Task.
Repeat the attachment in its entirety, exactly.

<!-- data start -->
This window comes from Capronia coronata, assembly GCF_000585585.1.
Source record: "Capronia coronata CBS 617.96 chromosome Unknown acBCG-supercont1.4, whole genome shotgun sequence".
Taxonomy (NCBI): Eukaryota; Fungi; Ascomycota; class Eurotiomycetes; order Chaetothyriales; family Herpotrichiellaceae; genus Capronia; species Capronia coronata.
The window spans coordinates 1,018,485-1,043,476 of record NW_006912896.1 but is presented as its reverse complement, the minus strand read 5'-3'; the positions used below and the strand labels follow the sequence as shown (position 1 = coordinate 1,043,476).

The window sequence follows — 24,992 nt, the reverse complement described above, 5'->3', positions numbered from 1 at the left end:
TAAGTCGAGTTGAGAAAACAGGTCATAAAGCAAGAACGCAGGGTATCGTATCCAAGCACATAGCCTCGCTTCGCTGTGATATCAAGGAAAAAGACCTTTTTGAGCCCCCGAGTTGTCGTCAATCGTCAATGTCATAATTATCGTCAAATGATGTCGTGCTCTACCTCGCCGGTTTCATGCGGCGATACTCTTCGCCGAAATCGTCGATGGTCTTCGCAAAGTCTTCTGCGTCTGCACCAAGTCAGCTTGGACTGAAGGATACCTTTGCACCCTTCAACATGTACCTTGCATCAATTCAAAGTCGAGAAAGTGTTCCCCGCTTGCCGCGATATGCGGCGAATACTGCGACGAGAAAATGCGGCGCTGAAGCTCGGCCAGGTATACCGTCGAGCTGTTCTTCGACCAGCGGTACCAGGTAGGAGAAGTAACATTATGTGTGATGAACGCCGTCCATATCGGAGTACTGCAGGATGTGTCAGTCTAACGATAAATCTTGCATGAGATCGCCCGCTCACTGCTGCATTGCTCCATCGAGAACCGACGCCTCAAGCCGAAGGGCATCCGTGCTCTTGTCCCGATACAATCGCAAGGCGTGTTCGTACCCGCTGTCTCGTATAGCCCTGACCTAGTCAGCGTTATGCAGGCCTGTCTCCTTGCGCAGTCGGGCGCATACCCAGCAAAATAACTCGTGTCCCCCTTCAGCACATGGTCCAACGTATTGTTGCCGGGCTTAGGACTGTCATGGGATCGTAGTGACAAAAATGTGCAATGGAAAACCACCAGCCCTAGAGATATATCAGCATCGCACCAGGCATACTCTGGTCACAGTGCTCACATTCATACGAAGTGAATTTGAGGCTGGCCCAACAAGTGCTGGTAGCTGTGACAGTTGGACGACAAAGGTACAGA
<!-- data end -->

This window comes from Capronia coronata, assembly GCF_000585585.1.
Source record: "Capronia coronata CBS 617.96 chromosome Unknown acBCG-supercont1.4, whole genome shotgun sequence".
Taxonomy (NCBI): Eukaryota; Fungi; Ascomycota; class Eurotiomycetes; order Chaetothyriales; family Herpotrichiellaceae; genus Capronia; species Capronia coronata.
The window spans coordinates 1,018,485-1,043,476 of record NW_006912896.1 but is presented as its reverse complement, the minus strand read 5'-3'; the positions used below and the strand labels follow the sequence as shown (position 1 = coordinate 1,043,476).

The window sequence follows — 24,992 nt, the reverse complement described above, 5'->3', positions numbered from 1 at the left end:
TAAGTCGAGTTGAGAAAACAGGTCATAAAGCAAGAACGCAGGGTATCGTATCCAAGCACATAGCCTCGCTTCGCTGTGATATCAAGGAAAAAGACCTTTTTGAGCCCCCGAGTTGTCGTCAATCGTCAATGTCATAATTATCGTCAAATGATGTCGTGCTCTACCTCGCCGGTTTCATGCGGCGATACTCTTCGCCGAAATCGTCGATGGTCTTCGCAAAGTCTTCTGCGTCTGCACCAAGTCAGCTTGGACTGAAGGATACCTTTGCACCCTTCAACATGTACCTTGCATCAATTCAAAGTCGAGAAAGTGTTCCCCGCTTGCCGCGATATGCGGCGAATACTGCGACGAGAAAATGCGGCGCTGAAGCTCGGCCAGGTATACCGTCGAGCTGTTCTTCGACCAGCGGTACCAGGTAGGAGAAGTAACATTATGTGTGATGAACGCCGTCCATATCGGAGTACTGCAGGATGTGTCAGTCTAACGATAAATCTTGCATGAGATCGCCCGCTCACTGCTGCATTGCTCCATCGAGAACCGACGCCTCAAGCCGAAGGGCATCCGTGCTCTTGTCCCGATACAATCGCAAGGCGTGTTCGTACCCGCTGTCTCGTATAGCCCTGACCTAGTCAGCGTTATGCAGGCCTGTCTCCTTGCGCAGTCGGGCGCATACCCAGCAAAATAACTCGTGTCCCCCTTCAGCACATGGTCCAACGTATTGTTGCCGGGCTTAGGACTGTCATGGGATCGTAGTGACAAAAATGTGCAATGGAAAACCACCAGCCCTAGAGATATATCAGCATCGCACCAGGCATACTCTGGTCACAGTGCTCACATTCATACGAAGTGAATTTGAGGCTGGCCCAACAAGTGCTGGTAGCTGTGACAGTTGGACGACAAAGGTACAGA